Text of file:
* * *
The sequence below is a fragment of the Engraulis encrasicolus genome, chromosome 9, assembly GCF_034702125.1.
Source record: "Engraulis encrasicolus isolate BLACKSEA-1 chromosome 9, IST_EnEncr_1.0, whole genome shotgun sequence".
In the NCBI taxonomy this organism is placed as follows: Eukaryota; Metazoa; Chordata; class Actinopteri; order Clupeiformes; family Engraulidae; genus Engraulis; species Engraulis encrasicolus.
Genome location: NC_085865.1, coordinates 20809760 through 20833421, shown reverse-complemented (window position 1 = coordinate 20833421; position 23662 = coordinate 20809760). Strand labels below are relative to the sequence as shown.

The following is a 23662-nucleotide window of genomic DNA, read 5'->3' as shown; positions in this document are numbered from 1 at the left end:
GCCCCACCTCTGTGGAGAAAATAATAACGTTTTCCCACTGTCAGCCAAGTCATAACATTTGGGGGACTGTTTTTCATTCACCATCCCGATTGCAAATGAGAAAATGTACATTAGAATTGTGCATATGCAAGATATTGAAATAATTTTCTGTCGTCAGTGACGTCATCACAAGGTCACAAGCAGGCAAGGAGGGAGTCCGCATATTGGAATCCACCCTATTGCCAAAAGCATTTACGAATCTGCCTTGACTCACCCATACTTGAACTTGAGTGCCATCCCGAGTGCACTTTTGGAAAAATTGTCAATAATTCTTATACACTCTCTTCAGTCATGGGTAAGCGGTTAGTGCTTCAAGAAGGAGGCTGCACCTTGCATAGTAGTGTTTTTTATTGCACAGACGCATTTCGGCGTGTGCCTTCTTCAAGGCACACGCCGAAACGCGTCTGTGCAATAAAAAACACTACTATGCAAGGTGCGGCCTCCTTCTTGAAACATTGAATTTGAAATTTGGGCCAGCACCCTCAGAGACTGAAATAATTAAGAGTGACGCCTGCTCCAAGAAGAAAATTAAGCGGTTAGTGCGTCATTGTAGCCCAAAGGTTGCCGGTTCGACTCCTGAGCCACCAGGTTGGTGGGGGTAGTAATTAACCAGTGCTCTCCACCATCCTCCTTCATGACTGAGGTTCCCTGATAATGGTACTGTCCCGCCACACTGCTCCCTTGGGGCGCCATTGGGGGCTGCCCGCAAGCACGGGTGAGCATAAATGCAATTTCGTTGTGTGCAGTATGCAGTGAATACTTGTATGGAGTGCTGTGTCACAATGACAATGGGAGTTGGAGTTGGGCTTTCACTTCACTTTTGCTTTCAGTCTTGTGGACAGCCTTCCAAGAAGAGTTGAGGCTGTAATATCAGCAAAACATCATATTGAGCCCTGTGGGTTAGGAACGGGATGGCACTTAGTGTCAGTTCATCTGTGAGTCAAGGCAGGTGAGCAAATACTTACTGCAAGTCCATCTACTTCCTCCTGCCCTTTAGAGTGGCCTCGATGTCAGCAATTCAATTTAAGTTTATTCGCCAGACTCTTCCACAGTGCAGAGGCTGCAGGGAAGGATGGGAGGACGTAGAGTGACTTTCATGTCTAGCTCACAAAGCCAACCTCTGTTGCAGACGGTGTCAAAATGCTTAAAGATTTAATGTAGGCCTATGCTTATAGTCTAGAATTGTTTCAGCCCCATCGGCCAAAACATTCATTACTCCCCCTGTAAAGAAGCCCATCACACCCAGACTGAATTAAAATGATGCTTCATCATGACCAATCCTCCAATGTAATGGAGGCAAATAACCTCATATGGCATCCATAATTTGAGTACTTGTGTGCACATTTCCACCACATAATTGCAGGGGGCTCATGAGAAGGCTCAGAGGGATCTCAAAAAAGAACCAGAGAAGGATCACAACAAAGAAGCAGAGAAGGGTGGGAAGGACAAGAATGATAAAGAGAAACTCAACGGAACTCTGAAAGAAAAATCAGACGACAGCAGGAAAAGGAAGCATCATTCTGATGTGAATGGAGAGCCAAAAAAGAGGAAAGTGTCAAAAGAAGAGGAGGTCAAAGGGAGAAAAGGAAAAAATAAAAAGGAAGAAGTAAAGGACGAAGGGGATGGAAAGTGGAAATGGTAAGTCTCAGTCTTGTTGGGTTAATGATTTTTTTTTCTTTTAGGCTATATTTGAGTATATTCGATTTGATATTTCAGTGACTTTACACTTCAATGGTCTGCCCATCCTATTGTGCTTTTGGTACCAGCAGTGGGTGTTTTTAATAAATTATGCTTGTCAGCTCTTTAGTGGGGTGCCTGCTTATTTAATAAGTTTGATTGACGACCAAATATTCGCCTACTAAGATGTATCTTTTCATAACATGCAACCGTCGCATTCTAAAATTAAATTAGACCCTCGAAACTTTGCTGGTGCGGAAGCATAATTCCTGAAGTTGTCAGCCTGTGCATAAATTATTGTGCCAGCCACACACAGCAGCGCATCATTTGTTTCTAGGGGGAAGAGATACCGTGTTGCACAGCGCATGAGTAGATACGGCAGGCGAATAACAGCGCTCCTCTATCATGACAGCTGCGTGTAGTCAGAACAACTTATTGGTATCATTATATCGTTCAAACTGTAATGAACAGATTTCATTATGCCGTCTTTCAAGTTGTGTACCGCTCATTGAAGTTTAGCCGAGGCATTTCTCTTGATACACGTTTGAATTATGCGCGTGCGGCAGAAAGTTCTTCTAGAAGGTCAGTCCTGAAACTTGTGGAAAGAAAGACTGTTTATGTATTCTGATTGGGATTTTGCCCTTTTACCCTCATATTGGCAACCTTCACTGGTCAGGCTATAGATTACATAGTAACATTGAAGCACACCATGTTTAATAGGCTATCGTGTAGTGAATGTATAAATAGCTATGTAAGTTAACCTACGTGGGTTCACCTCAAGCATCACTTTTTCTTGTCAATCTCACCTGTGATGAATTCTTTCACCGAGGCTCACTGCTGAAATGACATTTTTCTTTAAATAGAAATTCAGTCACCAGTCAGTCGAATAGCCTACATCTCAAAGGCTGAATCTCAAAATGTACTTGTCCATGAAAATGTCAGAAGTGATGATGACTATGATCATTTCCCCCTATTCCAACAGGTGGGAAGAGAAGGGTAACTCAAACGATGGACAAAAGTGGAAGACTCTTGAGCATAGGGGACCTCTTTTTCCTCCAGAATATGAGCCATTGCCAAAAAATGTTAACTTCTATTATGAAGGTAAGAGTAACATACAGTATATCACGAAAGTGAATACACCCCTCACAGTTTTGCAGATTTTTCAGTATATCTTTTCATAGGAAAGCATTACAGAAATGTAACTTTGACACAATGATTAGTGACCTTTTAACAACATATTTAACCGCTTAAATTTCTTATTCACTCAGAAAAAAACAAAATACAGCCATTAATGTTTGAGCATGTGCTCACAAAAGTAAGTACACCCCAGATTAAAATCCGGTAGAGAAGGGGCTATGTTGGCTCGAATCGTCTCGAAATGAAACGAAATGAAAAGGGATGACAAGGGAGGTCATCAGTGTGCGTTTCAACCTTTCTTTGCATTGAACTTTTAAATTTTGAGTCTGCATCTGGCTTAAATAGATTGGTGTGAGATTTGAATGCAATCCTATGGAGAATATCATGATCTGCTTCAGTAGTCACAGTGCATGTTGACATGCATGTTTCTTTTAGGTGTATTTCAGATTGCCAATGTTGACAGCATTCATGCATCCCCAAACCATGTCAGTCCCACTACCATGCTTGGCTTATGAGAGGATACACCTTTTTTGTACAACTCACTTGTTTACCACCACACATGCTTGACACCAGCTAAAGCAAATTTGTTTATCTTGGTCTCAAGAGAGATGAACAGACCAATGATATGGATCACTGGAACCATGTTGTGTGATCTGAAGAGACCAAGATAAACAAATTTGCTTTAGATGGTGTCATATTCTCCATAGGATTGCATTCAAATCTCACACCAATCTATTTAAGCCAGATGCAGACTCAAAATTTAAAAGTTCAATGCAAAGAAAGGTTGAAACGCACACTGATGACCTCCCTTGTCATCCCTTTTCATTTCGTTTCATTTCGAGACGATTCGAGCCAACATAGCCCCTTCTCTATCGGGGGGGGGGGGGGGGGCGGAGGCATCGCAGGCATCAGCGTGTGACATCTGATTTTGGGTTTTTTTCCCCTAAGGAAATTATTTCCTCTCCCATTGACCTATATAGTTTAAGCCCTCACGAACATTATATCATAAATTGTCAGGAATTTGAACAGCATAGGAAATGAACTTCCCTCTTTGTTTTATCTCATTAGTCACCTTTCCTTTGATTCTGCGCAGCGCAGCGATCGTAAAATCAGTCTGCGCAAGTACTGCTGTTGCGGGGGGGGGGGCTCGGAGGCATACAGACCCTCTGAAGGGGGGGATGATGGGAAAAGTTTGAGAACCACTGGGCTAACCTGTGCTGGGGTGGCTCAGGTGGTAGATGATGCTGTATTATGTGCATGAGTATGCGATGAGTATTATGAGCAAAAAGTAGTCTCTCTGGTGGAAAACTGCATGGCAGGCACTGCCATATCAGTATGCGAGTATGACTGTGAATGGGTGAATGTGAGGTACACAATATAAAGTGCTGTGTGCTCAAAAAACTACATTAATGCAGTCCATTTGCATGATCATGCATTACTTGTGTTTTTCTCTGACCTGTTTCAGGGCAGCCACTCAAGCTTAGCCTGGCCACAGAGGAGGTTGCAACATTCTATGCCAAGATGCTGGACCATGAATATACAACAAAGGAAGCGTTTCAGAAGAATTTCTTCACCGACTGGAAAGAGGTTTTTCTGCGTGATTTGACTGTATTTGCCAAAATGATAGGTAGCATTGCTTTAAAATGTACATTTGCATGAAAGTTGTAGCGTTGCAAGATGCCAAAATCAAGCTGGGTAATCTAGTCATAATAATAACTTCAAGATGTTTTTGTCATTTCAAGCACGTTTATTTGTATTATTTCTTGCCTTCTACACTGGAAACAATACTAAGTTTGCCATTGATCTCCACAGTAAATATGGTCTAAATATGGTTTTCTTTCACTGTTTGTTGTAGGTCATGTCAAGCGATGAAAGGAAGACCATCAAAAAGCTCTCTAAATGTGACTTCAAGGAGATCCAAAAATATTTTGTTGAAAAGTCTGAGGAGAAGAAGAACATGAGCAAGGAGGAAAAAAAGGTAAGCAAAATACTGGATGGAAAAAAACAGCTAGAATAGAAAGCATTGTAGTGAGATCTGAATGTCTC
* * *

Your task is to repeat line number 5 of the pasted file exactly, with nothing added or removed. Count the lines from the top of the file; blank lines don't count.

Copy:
The following is a 23662-nucleotide window of genomic DNA, read 5'->3' as shown; positions in this document are numbered from 1 at the left end: